org-gtd-etc.org 3.2 KB

Org-mode is flexible enough to implement many different ways of organizing your projects. A frequently discusses scheme is David Allen's strategy for Getting Things Done. But it is clearly not the only way to us Org-mode for planning. Here are a couple of links related to this topic.

  • John Wiegley has written an excellent document describing his
  • way of using Org-mode as a [[http://johnwiegley.com/org.mode.day.planner.html][day planner]]. See also some later messages for enhancements of his setup: [[http://article.gmane.org/gmane.emacs.orgmode/2963][emacs-orgmode-2962]], [[http://article.gmane.org/gmane.emacs.orgmode/3629][emacs-orgmode-3629]]
  • Charles Cave has written an article/tutorial about the basic
  • elements of GTD and how he implements them in Org-mode. There is also a [[http://www.legito.net/worg/org-tutorials/orgtutorial_dto-fr.php][french translation]] of this document.
  • There have been several threads on emacs-orgmode@gnu.org related
  • to GTD, the most important ones are:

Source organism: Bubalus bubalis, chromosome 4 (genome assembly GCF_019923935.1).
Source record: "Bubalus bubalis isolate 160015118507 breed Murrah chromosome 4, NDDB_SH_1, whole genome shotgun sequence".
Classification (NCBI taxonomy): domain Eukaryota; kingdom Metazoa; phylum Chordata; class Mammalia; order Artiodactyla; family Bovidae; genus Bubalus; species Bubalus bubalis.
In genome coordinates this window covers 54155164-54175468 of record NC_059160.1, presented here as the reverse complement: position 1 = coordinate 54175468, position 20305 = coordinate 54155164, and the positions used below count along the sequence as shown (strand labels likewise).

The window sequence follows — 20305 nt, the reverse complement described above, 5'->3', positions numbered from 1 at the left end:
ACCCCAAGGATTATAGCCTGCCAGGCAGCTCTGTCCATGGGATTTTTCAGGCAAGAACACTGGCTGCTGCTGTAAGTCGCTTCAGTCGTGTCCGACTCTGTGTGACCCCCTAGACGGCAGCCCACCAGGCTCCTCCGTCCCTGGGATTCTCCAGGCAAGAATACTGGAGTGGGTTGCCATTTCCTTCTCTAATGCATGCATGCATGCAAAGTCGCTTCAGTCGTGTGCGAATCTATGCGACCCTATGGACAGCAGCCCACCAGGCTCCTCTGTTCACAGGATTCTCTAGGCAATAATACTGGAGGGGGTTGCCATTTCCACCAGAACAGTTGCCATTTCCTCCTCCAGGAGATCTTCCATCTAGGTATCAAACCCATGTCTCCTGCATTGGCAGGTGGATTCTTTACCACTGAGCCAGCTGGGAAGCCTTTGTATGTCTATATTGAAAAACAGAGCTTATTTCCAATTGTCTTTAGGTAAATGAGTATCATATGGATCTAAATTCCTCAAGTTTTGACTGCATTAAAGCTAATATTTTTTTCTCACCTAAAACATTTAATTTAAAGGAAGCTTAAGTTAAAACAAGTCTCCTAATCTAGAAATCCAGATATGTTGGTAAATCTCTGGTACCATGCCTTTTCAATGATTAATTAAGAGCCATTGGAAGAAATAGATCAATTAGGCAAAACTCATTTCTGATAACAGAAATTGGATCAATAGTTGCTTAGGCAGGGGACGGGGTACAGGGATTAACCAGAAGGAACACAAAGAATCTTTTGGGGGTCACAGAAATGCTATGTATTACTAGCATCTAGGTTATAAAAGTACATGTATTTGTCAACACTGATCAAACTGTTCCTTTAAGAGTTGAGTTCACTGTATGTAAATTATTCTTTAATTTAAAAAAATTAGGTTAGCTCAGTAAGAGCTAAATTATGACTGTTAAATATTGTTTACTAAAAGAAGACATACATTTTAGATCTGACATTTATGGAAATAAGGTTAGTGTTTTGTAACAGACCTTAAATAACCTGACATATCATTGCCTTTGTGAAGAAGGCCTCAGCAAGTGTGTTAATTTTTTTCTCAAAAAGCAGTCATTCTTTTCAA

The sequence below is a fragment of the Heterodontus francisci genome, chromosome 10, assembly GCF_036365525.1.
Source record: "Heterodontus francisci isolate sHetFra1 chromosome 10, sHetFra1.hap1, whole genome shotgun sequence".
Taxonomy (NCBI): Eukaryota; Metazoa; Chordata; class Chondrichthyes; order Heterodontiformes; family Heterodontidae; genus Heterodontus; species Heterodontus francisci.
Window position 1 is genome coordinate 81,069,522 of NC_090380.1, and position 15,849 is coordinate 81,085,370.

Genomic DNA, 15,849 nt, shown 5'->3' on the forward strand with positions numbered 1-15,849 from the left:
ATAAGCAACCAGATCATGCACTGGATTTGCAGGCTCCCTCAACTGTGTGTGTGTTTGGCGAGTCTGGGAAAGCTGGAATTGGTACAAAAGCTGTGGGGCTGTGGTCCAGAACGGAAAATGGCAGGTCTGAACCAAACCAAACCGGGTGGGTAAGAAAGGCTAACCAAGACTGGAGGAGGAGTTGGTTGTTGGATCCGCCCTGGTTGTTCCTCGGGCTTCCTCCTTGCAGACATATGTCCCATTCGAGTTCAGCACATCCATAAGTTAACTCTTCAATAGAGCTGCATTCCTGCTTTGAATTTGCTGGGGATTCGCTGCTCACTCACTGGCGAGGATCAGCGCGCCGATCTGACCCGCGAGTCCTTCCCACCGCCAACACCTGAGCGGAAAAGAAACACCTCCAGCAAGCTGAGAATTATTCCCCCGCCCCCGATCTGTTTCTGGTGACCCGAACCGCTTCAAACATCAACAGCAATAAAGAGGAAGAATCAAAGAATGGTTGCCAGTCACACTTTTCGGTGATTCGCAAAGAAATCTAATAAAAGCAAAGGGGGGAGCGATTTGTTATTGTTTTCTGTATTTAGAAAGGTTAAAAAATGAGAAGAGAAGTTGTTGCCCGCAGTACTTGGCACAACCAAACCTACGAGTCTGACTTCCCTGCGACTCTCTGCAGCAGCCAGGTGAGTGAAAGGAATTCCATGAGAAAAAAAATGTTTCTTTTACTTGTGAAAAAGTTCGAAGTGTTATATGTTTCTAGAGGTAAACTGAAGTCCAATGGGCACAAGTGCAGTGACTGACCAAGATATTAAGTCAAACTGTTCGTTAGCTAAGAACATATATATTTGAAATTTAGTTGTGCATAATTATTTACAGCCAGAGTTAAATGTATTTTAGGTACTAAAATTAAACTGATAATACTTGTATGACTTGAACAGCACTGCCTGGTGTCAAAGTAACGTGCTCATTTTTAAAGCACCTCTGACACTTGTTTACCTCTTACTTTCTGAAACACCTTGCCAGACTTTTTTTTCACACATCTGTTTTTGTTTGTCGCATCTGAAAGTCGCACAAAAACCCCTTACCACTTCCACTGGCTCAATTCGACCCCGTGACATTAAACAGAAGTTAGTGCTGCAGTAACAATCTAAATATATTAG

• Another GTD question, which contains a discussion about basic
  • GTD aspects. It also contains this
  • Post by Carsten summarizing several options for implementing
  • GTD in org-mode.
  • GTD, Projects and Next Actions in org-mode is a thread where
  • several people describe their personal setup is
  • The SOMEDAY/MAYBE vs. low priorities thread contains a
  • discussion about priorities that is quite instructive.
  • Here is a very instructive post by Pete Phillips explaining
  • why David Allens book is where you should start to learn GTD, and that the Internet and Org-mode only come into the game later, when thinking about the implementation. And since doing GTD the right way will give you lots of free time, don't forget to listen to [[http://www.detox-jazz.co.uk/][Pete's music]]!
  • Also on the web you can find information about how people are
  • setting up Org-mode to fit their habits. A few examples:
  • This blog post shows a very simple and clear GTD setup.